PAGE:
At interim safety analysis (after complete follow-up of 669 patients) violation of eligibility was noticed in 72 patients (10.8%) due to lack of baseline data on the triage instrument (not recorded by treating physician) and in 31 patients (4.6%) due to later discovered exclusion criteria (e.g. pregnancy or cancer). Additionally, 36 patients (5.4%) withdrew consent during follow-up and 6 patients (0.9%) were lost to follow-up. Due to this loss of evaluable patients the total number of included patients was increased from 1038 to 1325 patients to assure the availability of a total of 1038 evaluable patients for analysis of the primary endpoint.

The results of this trial may optimize the clinical outcome of gallbladder removal and reduce the number of ineffective operations. The Secure trial has the potential to impact daily clinical practice and improve patient outcomes. Second, a later cost-effectiveness and budget impact analysis of a more restrictive strategy may illustrate the cost reduction for health care providers, insurers, and society.

Abbreviations

ASA: 

American Society of Anaesthesiologists physical status classification

BIA: 

Budget impact analysis

BMI: 

Body mass index

CDC: 

Claivien-Dindo classification

CEA: 

Cost-effectiveness analysis

CONSORT: 

Consolidation Standard of Reporting Trials

CUA: 

Cost-utility analysis

EQ-5D: 

EuroQol 5 dimensions

GIQLI: 

Gastrointestinal Quality of Life Index

IPS: 

Izbicki Pain Score

ITT: 

Intention-to-treat

LOCF: 

Last observation carried forward

NN: 

Nearest neighbour

NRS: 

Numerical rating scale

PP: 

Per protocol

QALY: 

Quality-adjusted life year

SAE: 

Serious adverse event

SAP: 

Statistical analysis plan

SF-HLQ: 

Short Form Health and Labour Questionnaire

VAS: 

Visual analogue scale

Declarations

Acknowledgements

Twenty-four Dutch hospitals participate in de SECURE trial. The authors would like to thank the local investigators for their support in patient inclusion: G. van Acker, O. Buyne, B.C. Dijkhuis, E.H. Eddes, Q.A.J Eijsbouts, J.T. Heikens, J. Heisterkamp, K.H. in ‘t Hof, W.E. Hueting, J.Janssen, P.A. Neijenhuis, V.B. Nieuwenhuijs, H.M. Schaap, P.Steenvoorde, H.B.A.C. Stockmann, B.C. Vrouenraets, E. van der Zaag. The Data Monitoring Committee is formed by M.J. Bruno, C.H.C. de Jong, A.H. Zwinderman. The authors would like to thank them for periodically reviewing the safety data of the SECURE trial.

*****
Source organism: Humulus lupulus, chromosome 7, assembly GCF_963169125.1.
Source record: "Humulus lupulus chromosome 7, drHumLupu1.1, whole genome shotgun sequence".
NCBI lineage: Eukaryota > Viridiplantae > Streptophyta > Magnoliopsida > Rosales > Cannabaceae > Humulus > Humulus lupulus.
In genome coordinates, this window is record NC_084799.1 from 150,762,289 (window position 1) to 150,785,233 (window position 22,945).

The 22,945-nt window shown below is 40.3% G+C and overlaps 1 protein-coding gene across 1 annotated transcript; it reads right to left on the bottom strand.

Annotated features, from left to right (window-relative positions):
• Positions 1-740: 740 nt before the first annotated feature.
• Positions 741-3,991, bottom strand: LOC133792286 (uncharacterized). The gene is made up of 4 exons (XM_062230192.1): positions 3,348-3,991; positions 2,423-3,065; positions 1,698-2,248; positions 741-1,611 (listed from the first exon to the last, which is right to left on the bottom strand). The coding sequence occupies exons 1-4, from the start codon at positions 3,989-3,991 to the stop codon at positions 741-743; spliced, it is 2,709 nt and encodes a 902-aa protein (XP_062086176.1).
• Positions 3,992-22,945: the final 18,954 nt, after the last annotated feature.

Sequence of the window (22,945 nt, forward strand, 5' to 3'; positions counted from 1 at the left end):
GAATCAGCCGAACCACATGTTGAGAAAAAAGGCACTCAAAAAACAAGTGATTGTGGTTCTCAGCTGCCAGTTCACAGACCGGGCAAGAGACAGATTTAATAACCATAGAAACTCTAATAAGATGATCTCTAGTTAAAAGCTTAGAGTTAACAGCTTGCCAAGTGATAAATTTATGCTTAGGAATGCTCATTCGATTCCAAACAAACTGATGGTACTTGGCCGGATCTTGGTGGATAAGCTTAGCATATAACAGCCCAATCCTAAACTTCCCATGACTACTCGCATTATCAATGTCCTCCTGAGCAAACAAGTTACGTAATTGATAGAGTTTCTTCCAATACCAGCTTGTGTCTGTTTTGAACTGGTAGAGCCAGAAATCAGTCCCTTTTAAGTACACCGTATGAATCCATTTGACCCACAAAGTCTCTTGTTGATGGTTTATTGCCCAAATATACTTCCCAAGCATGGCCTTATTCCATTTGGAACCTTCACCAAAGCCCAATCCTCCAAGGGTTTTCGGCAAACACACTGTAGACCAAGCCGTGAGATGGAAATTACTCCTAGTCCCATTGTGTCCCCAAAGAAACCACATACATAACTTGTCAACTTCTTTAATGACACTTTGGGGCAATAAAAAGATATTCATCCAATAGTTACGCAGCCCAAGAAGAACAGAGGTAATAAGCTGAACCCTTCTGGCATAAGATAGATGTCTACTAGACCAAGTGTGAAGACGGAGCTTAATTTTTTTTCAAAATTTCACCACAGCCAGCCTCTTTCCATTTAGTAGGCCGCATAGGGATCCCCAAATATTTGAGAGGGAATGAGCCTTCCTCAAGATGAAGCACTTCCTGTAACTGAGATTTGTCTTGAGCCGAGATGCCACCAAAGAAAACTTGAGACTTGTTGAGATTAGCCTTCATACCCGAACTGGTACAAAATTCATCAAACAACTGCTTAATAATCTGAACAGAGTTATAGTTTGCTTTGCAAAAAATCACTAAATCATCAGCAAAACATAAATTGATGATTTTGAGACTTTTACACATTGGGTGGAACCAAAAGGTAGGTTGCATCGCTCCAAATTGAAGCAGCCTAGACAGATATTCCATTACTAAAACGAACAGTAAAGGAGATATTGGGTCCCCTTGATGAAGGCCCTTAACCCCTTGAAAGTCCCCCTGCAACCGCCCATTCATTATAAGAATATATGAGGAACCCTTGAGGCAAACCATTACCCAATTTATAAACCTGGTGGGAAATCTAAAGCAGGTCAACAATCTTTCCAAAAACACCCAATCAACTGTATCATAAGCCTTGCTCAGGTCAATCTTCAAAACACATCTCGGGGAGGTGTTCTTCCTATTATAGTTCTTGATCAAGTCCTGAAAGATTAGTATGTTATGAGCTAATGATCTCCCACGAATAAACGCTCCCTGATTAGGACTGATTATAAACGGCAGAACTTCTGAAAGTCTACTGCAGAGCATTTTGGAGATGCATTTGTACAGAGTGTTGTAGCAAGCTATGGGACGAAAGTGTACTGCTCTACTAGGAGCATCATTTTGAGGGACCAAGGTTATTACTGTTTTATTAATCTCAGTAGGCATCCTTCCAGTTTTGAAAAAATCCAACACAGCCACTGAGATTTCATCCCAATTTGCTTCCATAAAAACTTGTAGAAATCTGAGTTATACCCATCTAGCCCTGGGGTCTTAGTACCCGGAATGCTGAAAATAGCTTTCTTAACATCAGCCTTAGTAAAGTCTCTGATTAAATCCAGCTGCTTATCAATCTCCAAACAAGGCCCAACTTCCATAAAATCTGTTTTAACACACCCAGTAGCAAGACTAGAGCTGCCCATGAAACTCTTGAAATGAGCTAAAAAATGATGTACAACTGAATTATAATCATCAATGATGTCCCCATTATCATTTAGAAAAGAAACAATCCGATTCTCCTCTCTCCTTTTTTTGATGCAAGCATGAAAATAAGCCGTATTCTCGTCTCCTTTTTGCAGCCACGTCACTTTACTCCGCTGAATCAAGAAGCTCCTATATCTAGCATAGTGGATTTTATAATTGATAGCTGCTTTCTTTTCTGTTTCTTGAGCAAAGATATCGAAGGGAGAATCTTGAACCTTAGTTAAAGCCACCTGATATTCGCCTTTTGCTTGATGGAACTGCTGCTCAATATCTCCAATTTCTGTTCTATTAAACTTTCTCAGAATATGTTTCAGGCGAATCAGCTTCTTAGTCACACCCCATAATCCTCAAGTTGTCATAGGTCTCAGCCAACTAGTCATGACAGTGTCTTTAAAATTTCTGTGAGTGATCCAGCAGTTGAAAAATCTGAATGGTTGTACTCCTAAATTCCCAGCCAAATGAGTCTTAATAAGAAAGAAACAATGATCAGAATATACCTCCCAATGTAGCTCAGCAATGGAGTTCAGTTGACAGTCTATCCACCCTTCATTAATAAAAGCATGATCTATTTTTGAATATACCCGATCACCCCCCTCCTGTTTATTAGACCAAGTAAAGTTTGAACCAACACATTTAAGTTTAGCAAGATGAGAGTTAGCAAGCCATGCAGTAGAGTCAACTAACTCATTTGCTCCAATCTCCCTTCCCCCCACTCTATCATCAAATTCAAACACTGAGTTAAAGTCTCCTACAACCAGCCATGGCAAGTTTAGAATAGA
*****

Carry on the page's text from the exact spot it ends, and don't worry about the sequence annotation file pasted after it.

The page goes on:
Funding

The SECURE-trial is funded by the Netherlands Organisation for Health Research and Development (ZonMw; 837002004;  ​https://www.zonmw.nl/nl/onderzoek-resultaten/doelmatigheidsonderzoek/programmas/project-detail/doelmatigheidsonderzoek/scrutinizing-inefficient-use-of-cholecystectomy-a-randomized-trial-concerning-variation-in-practi/) and CZ healthcare insurance. The funders had no role in study design, data collection, analysis proposal, or writing this manuscript.

Availability of data and materials

Not applicable.

Authors’ contributions

SZW, MGD, and PRdR performed conception and design of the work and drafted the manuscript. AHvD, JPHD, GPW, CJHMvL, and MAB were involved in design of the work and critically revised the manuscript for intellectual content. SCD and DB critically revised the manuscript for intellectual content. All authors read and approved the final manuscript.

Ethics approval and consent to participate

The Institutional Review Board of the Academic Medical Centre, Amsterdam, approved the protocol on 7 August 2013 (#2013_129). The local ethics committees and boards of directors of all participating centers endorsed the protocol prior to local execution of the trial.

Consent for publication

Not applicable.

Competing interests

The authors declare that they have no competing interests.

Publisher’s Note

Springer Nature remains neutral with regard to jurisdictional claims in published maps and institutional affiliations.

Open AccessThis article is distributed under the terms of the Creative Commons Attribution 4.0 International License (http://creativecommons.org/licenses/by/4.0/), which permits unrestricted use, distribution, and reproduction in any medium, provided you give appropriate credit to the original author(s) and the source, provide a link to the Creative Commons license, and indicate if changes were made. The Creative Commons Public Domain Dedication waiver (http://creativecommons.org/publicdomain/zero/1.0/) applies to the data made available in this article, unless otherwise stated.

Authors’ Affiliations

(1)
Department of Surgery, Radboud University Medical Centre, P.O. Box 9101, 6500 HB Nijmegen, The Netherlands
(2)
Department of Surgery, Academic Medical Centre, Meibergdreef 9, 1105 AZ Amsterdam, The Netherlands
(3)
Gastroenterology and Hepatology, Radboud University Medical Centre, P.O. Box 9101, 6500 HB Nijmegen, The Netherlands